Biennial maintenance by the state’s county clerk and recorders has resulted in more than 52,000 voters — or 7.7 percent of the total number of registered voters — being removed from the state’s voter database, a Media Trackers investigation has found.
Montana’s liberal voting registration laws mean that significant segments of the state’s voter rolls include voters who are no longer active and have missed between one and three of the last three federal elections. Counties are required to attempt contact with voters who miss a federal election several times by mail, but voters may not be removed completely from the system until the odd-numbered year after they miss their third consecutive federal election.
Not surprisingly, Missoula and Gallatin counties, home to the state’s two largest universities account for almost 40 percent of the loss of voters. Liberal groups have focused much of their support on registering college students to help boost votes for Democratic candidates in the state’s urban population centers.
Some conservative county clerks and recorders have complained in the past about the thousands of dollars the counties must pay each year to mail registration letters to voters who are registered and vote in one election, never to be heard from again. Additionally, some college students have faced adverse consequences through their voter registration signups in Montana. For example, Alaska residents who are attending college in Montana would lose thousands of dollars from their state’s Permanent Fund Dividend given out to all Alaska residents if they were to register to vote in Montana. Montana voter registration requires an oath of residency in Montana, which disqualifies them from receiving any benefits from claiming Alaska residency.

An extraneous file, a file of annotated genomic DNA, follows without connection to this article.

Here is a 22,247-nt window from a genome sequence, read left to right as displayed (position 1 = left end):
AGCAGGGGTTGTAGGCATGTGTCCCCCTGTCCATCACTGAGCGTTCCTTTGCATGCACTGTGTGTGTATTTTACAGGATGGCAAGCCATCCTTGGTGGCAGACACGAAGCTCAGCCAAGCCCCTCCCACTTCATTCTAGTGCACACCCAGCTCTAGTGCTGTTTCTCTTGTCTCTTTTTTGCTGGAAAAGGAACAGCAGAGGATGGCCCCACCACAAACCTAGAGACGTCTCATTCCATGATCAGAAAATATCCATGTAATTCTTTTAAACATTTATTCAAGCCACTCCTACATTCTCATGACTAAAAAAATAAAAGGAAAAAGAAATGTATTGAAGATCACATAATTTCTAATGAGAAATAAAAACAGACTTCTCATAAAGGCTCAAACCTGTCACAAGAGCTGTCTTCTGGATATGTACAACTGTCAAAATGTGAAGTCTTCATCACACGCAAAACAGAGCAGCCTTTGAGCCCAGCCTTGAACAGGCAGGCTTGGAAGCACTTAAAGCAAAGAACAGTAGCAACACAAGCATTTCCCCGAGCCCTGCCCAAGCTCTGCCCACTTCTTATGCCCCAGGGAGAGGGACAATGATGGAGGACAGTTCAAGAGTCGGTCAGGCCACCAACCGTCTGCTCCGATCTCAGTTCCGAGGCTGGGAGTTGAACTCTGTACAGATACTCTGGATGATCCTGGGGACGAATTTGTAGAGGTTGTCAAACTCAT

The removal of voters could have serious implications for state Democrats. The removed voters last voted in 2008, when Barack Obama came within 2 percentage points of winning the state against Republican John McCain. Statewide that year Democrats gained 50 seats in the State House, enough to control the body with governor Brian Schweitzer’s control of the executive branch.
Those voters did not participate in the subsequent 2010, 2012 and 2014 elections in which Republicans did comparatively better. In 2012 Republican Mitt Romney grew McCain’s 2 percent win margin statewide to almost 14 percent, and widened McCain’s 11,000 vote margin of victory to more than 66,000. Republicans also gained back control of a tied legislative House to win more than 60 seats, and wrestled back control of the state Senate from Democrats who captured the chamber in 2004.
The removal of voters also undermines a common Democratic narrative that legislative losses in 2014 were due to low voter turnout. President Barack Obama, the New York Times, and even veteran political correspondent Mike Dennison pointed to low voter turnout as keys to Democratic losses last year. However, turnout numbers in Montana include inactive voters, which may increase the appearance of low turnout, when many voters may have moved away as many as 6 years prior to the election. State law allows a voter to stay on the voter rolls up to 7 years before being removed for failing to vote in federal races.
Turnout may be difficult to predict statewide in 2016, since both major political parties will again have new presidential candidates on the ballot. While most political prognosticators nationwide expect Montana to support the eventual Republican nominee, the state’s track record of split-ticket voting may still keep Democrats who won by thin margins in 2012 in office, or allow Republicans to wrest control of several statewide offices away from Democratic control.